The Duke of Cambridge's visit to Jordan, Israel and the Occupied Palestinian Territories

The Duke of Cambridge visited Jordan, Israel, and the Occupied Palestinian Territories from Sunday 24th June until Thursday 28th June at the request of Her Majesty's Government. The visit was The Duke's first to the region.


During the visit, The Duke met young entrepreneurs, viewed vibrant tech and media sectors, witnessed historic cultures being protected and interpreted for the 21st century, and met people from a wide variety of backgrounds – including refugees – with a particular focus on young people.

The Duke also met senior political and religious leaders in all three places, as well as a wide range of people drawn from across business, civil society, the arts and media and other sectors at receptions organised by the UK’s three missions.

Day One

The Duke of Cambridge arrived in Jordan and was greeted by His Royal Highness Crown Prince Al-Hussein Bin Abdullah.

The Duke then visited Fablab, an initiative of the Crown Prince Foundation that seeks to equip young entrepreneurs with the technology they need to realise their ambitions.

In the evening, The Duke was able to meet a range of people from across Jordanian society at a Queen's Birthday Party at the residence of Her Majesty's Ambassador, where he delivered a speech which included a message from The Queen:

Day Two

Joined by Crown Prince Al-Hussein Bin Abdullah II, the day started with a visit to the archaeological site at Jerash - a first century Roman city, and one of Jordan's greatest tourist attractions.

Jerash was also hosting a celebration for young people benefiting from the Makani programme supported by UNICEF. Makani is a nationwide charity that works with young people from deprived backgrounds, but especially those from refugee communities - Jordan is currently hosting over 655,000 refugees.

Next, The Duke of Cambridge travelled to the north of the country to visit a new base for the Quick Reaction Force (QRF), which has been formed with British military support.

At the Princess Taghrid Institute in Dar Na'mah, His Royal Highness received a tour of the facility to see the production of local arts and crafts products, the shop, bread baking and traditional cooking in a mud oven at the end of the garden. 

The institute is a charity set up by Princess Taghrid to support women of all ages to develop their own livelihoods and thereby support their families and communities.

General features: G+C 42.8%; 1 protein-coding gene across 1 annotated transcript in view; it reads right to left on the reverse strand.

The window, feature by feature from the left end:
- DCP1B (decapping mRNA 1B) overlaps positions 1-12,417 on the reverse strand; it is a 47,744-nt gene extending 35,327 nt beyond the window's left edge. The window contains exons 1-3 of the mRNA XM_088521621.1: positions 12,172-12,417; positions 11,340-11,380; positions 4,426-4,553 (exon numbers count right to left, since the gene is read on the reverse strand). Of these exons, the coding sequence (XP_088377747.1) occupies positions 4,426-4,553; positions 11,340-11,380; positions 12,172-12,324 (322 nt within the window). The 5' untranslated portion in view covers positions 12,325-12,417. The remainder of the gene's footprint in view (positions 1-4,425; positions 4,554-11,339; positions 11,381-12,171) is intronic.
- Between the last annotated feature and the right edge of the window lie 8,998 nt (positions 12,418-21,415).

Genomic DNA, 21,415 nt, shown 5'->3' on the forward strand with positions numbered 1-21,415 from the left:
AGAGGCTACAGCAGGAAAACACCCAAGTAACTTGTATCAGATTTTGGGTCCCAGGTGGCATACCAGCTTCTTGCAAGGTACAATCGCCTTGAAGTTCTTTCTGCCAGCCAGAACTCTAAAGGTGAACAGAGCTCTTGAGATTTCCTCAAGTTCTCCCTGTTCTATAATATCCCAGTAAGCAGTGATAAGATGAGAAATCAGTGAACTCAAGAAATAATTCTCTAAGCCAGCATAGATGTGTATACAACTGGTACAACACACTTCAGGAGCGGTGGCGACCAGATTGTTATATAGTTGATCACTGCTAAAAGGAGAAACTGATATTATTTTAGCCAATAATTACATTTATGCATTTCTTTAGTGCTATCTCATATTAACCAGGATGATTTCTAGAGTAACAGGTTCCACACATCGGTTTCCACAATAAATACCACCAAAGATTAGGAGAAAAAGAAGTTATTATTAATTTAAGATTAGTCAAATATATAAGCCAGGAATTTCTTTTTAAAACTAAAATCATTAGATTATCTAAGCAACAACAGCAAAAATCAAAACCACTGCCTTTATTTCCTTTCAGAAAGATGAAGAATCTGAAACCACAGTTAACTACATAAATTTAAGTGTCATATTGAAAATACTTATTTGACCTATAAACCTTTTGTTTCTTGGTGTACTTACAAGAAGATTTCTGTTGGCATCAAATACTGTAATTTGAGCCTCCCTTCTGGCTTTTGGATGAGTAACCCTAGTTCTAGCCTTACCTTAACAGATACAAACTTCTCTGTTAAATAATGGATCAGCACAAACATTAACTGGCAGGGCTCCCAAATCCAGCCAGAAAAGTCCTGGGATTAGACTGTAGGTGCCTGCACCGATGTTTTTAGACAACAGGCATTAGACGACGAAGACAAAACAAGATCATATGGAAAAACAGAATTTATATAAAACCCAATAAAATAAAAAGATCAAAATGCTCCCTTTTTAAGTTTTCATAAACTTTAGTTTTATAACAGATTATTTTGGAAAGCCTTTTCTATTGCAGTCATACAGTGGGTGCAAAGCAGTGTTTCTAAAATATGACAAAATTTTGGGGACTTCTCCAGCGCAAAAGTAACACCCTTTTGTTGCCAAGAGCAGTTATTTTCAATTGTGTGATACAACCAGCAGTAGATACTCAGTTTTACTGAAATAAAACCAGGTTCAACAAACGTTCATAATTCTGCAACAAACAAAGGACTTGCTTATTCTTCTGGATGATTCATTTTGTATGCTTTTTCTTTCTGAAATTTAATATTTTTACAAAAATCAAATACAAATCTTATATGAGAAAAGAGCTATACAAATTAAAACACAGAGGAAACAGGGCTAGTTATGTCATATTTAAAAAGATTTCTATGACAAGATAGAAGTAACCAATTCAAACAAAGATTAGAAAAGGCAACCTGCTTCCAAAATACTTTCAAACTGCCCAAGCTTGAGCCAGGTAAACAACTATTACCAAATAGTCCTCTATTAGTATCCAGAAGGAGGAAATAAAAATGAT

His Royal Highness then visited Al Quds, a vocational training college with links to the Middlesex University. The school works in partnerships with NGOs to offer technical and vocational training for young Jordanian and Syrian refugee students. 

To finish the day, The Duke inspected Air Ambulances at Marka airport. His Royal Highness worked as Air Ambulance helicopter pilot for the East Anglian Air Ambulance (EAAA) between March 2015 and July 2017, where he flew Helicopter Emergency Medical Service missions.

His Royal Highness then travelled to Israel - he is first senior member of The Royal Family to undertake an official visit there.

Day Three

The first full day in Israel started with The Duke of Cambridge visiting Yad Vashem – Israel's official memorial to the Jewish victims of the Holocaust.

His Royal Highness received a short tour of the museum, before meeting with a survivor of the Holocaust and the Kindertransport who shared their personal experiences with him.

In Yad Vashem's Hall of Remembrance The Duke attended a memorial service and laid a wreath in memory of those who died.

His Royal Highness then travelled to the residence of Israeli Prime Minister Benjamin Netanyahu where he was welcomed to Israel. He then had a meeting with President Reuven Rivlin at his residence.

At the historic city of Jaffa, The Duke met young people involved in the work of two organisations focused on co-existence between the young people of different religious and ethnic communities – the Equaliser and the Peres Centre for Peace.

Next, His Royal Highness visited Tel Aviv Beach and the day will finish with a reception at the British Embassy Garden, which included a tech showcase.

Day Four

Day 4 of The Duke of Cambridge's tour started in Tel Aviv, where he visited Rothschild Boulevard and met young people at a Beit Ha'ir Museum.

The museum is designed to be an open house for artists, writers and scholars. The Duke attended attend a civil society reception and met groups of young people engaged in the fields of youth activism, social impact and the environment.

His Royal Highness then travelled to Ramallah and met the Palestinian Authority President Mahmoud Abbas.

At Jalazone Refugee Camp in Ramallah, The Duke of Cambridge met those involved with in a Child Vaccination programme and visited at local school.

His Royal Highness then joined a Cultural Festival in the city, with youth drama, musical performances, local cuisine and aspiring footballers.

The day finished at the residence of the British Consul-General in Jerusalem, where The Duke gave a speech

Day Five

On the final of the tour, The Duke of Cambridge visited the Church of St. Mary Magdalene on the Mount of Olives in Jerusalem and paid his respects at the tomb of his great-grandmother, Princess Alice.

Princess Alice, mother to The Duke of Edinburgh, lived in Athens during WWII and worked with the Swedish and Swiss Red Cross.

During the German Occupation of Athens Princess Alice sheltered Jewish families in her apartment. In 1993 Yad Vashem bestowed the title of 'Righteous Among the Nations' to Princess Alice - an honour given to non-Jews who risked their lives during the Holocaust to save Jews.

Earlier this week, The Duke of Cambridge met Edith & Phillipe Cohen, two descendants of people sheltered by Princess Alice.

His Royal Highness visited the Dome of the Rock, al-Asqa Mosque, the Western Wall and the Church of the Holy Sepulchre.

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